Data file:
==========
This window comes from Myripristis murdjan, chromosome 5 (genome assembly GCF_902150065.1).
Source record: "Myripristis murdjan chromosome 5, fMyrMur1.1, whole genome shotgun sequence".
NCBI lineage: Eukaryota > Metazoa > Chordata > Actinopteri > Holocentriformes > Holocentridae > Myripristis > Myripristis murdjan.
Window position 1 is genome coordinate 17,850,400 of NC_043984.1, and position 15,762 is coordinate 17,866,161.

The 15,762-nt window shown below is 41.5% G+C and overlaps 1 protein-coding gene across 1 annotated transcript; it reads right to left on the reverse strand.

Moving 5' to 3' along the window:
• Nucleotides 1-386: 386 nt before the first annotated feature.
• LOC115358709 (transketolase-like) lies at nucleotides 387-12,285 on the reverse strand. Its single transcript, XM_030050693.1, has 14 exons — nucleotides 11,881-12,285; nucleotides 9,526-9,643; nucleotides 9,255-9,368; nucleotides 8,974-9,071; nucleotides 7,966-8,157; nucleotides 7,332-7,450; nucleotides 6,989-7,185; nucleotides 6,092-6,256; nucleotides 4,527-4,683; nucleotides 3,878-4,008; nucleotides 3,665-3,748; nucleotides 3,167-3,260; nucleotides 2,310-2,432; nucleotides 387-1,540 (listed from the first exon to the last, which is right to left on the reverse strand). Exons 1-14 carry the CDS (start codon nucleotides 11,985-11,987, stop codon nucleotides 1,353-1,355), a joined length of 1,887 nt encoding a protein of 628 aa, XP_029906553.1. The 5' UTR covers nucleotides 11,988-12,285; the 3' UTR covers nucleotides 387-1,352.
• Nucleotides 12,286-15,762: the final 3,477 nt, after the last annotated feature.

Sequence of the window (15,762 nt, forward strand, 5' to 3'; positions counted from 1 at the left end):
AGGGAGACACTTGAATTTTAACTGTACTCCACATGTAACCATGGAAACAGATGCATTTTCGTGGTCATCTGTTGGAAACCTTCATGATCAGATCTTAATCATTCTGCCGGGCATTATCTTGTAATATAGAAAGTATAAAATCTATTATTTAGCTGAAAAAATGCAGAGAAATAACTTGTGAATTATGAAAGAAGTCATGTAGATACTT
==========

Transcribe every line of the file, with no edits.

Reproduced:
This window comes from Myripristis murdjan, chromosome 5 (genome assembly GCF_902150065.1).
Source record: "Myripristis murdjan chromosome 5, fMyrMur1.1, whole genome shotgun sequence".
NCBI lineage: Eukaryota > Metazoa > Chordata > Actinopteri > Holocentriformes > Holocentridae > Myripristis > Myripristis murdjan.
Window position 1 is genome coordinate 17,850,400 of NC_043984.1, and position 15,762 is coordinate 17,866,161.

The 15,762-nt window shown below is 41.5% G+C and overlaps 1 protein-coding gene across 1 annotated transcript; it reads right to left on the reverse strand.

Moving 5' to 3' along the window:
• Nucleotides 1-386: 386 nt before the first annotated feature.
• LOC115358709 (transketolase-like) lies at nucleotides 387-12,285 on the reverse strand. Its single transcript, XM_030050693.1, has 14 exons — nucleotides 11,881-12,285; nucleotides 9,526-9,643; nucleotides 9,255-9,368; nucleotides 8,974-9,071; nucleotides 7,966-8,157; nucleotides 7,332-7,450; nucleotides 6,989-7,185; nucleotides 6,092-6,256; nucleotides 4,527-4,683; nucleotides 3,878-4,008; nucleotides 3,665-3,748; nucleotides 3,167-3,260; nucleotides 2,310-2,432; nucleotides 387-1,540 (listed from the first exon to the last, which is right to left on the reverse strand). Exons 1-14 carry the CDS (start codon nucleotides 11,985-11,987, stop codon nucleotides 1,353-1,355), a joined length of 1,887 nt encoding a protein of 628 aa, XP_029906553.1. The 5' UTR covers nucleotides 11,988-12,285; the 3' UTR covers nucleotides 387-1,352.
• Nucleotides 12,286-15,762: the final 3,477 nt, after the last annotated feature.

Sequence of the window (15,762 nt, forward strand, 5' to 3'; positions counted from 1 at the left end):
AGGGAGACACTTGAATTTTAACTGTACTCCACATGTAACCATGGAAACAGATGCATTTTCGTGGTCATCTGTTGGAAACCTTCATGATCAGATCTTAATCATTCTGCCGGGCATTATCTTGTAATATAGAAAGTATAAAATCTATTATTTAGCTGAAAAAATGCAGAGAAATAACTTGTGAATTATGAAAGAAGTCATGTAGATACTT